Friday, 19 October 2018

USA Exchange - Day 1 - Travelling again

So here we are. 4 years into my 'Global awakening' and I am preparing for a number of first experiences again. If rewound the clock back to the start of my teaching career I would never have thought that I would be preparing to visit my new American family that I have made over the last 4 years. My dear friend Rhett and I started some simple collaborations about 4 years ago having met on the Google+ communities for educators. We did a number of virtual classrooms exchanges with students and I even sent 1 student to visit about 18 months ago. Then the idea of a full exchange came about. How hard could it be to build something from scratch? The simple answer is not very hard. Rhett and I were passionate about making it happen and we both knew that this would be an amazing experience for our students and our wider school communities.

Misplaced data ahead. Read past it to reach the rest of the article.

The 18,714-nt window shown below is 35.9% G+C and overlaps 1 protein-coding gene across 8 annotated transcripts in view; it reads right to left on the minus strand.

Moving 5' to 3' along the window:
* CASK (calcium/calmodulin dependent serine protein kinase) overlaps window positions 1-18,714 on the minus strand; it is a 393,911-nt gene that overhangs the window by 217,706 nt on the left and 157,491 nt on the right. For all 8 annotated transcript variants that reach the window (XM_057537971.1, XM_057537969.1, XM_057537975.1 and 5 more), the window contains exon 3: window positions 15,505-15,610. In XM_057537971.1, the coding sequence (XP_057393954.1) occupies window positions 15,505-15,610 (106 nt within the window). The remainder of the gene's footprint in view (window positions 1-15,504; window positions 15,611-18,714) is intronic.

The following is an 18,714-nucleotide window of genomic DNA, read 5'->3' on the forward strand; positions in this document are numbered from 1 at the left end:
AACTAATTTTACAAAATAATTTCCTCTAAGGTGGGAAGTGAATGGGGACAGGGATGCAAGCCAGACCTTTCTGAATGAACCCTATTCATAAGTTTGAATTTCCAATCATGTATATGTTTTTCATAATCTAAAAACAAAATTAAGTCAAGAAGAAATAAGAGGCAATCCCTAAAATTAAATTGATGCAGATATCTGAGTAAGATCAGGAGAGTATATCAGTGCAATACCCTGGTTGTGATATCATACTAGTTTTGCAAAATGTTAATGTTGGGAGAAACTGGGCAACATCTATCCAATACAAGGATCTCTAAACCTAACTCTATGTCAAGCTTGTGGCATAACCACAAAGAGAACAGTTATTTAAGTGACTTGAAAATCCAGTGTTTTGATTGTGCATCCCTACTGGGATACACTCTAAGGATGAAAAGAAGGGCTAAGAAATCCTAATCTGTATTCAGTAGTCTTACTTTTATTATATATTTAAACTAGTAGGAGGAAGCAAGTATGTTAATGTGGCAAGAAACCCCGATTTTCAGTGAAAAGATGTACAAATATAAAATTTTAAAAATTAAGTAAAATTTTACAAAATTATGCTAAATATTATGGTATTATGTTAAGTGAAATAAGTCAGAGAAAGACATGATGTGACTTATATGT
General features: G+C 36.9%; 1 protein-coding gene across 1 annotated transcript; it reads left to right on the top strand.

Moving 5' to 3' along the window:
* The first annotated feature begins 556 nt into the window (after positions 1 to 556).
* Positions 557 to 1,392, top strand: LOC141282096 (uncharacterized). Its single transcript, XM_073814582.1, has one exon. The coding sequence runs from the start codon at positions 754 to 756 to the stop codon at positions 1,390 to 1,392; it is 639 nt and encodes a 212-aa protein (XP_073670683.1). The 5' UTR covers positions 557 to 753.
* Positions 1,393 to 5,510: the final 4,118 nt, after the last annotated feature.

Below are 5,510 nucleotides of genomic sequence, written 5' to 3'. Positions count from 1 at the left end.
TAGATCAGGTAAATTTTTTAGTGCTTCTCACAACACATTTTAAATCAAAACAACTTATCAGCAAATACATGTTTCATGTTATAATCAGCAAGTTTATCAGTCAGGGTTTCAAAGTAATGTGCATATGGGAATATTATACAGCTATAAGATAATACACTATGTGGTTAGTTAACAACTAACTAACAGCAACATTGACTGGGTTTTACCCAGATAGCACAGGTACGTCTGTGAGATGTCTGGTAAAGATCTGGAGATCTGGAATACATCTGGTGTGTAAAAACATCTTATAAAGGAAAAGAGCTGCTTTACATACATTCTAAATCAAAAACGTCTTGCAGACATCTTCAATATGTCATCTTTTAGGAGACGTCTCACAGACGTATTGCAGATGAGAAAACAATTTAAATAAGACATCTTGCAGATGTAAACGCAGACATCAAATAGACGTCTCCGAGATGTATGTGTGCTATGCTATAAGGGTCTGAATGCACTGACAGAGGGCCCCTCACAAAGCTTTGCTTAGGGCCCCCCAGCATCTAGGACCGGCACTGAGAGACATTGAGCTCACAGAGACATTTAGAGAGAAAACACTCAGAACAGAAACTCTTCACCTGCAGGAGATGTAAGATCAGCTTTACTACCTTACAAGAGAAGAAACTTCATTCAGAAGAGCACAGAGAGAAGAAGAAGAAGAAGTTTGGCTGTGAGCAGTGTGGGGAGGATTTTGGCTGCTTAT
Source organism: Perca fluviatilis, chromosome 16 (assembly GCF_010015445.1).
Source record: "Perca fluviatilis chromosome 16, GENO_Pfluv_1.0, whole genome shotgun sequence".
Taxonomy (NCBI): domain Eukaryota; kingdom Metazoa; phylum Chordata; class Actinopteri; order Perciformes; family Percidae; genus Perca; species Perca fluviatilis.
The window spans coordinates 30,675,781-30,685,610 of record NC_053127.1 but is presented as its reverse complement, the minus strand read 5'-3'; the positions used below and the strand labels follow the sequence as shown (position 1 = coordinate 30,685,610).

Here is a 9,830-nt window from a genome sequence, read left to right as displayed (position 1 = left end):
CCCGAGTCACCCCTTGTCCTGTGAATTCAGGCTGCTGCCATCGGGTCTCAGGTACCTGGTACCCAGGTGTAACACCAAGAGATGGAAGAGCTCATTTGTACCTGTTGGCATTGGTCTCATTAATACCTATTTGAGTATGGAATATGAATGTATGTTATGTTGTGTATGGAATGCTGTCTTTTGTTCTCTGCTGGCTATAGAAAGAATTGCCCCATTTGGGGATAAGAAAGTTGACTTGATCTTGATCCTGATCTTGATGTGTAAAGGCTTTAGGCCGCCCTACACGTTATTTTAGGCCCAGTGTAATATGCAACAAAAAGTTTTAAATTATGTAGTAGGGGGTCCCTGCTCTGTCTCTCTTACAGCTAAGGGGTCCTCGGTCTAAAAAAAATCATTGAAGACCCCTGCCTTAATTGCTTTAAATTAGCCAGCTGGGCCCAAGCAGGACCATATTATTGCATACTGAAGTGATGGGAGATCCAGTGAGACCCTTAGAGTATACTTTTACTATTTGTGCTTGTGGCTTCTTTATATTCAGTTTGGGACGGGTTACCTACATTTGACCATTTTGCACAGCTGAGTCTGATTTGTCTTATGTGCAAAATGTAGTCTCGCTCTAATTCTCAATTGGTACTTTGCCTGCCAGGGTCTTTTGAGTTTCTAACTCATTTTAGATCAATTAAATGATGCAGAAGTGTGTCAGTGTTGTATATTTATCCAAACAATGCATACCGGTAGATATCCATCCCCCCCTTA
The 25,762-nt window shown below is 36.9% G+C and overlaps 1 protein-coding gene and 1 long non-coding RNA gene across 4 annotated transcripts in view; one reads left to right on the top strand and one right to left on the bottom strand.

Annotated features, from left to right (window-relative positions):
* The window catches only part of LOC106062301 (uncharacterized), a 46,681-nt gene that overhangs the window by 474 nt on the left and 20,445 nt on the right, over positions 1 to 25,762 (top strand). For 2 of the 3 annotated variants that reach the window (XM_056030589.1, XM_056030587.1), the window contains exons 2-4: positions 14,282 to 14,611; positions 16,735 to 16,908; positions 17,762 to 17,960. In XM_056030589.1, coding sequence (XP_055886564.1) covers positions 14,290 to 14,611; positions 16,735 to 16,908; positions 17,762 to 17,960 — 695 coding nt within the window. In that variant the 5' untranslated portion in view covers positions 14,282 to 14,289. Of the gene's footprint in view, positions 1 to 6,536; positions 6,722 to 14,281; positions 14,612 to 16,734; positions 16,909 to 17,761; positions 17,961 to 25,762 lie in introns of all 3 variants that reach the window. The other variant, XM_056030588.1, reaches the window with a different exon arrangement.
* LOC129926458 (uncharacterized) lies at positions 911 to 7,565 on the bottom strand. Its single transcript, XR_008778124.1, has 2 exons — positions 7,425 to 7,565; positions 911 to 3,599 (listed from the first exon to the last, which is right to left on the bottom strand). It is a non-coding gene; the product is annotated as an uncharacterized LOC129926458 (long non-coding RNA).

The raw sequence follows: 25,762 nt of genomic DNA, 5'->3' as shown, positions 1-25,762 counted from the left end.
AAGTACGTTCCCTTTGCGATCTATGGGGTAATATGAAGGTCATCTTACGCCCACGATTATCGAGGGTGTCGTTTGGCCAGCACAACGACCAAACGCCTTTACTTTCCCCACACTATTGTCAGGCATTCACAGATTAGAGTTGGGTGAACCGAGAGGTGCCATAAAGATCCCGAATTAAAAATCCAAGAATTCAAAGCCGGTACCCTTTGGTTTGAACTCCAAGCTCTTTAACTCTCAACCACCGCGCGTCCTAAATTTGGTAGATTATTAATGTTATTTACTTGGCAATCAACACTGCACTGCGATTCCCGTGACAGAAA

Today was another long journey travelling from Billingshurst West Sussex, to Ste Genevieve in Missouri. A year ago we introduced our 14 students to their American exchange counterparts and having received them in June it is our turn to be welcomed into their homes and families. This day has been in the planning for 2 years. Our journey started very early in school. An oversizes coach picked us up at 4am for the start. The 50 something seater for the 16 of us with only hand luggage was total overkill but gave us a nice luxurious start to this adventure. Once at the airport, the simple process of checking-in followed by the arduous task of getting through security was a bit more of a challenge but our students took it all in their stride and we had enough time to get some breakfast before boarding our first flight of the day. The airline staff were utterly amazed that we weren't checking in any luggage and that the 14 students were all travelling for 10 days with only hand luggage. This was something that Rhett had made his students do on their trip out and actually made the adventure more interesting for us all. The simple thing that we both pointed out to our students and also anyone that was bemused about this was that in the USA they do have washing machines!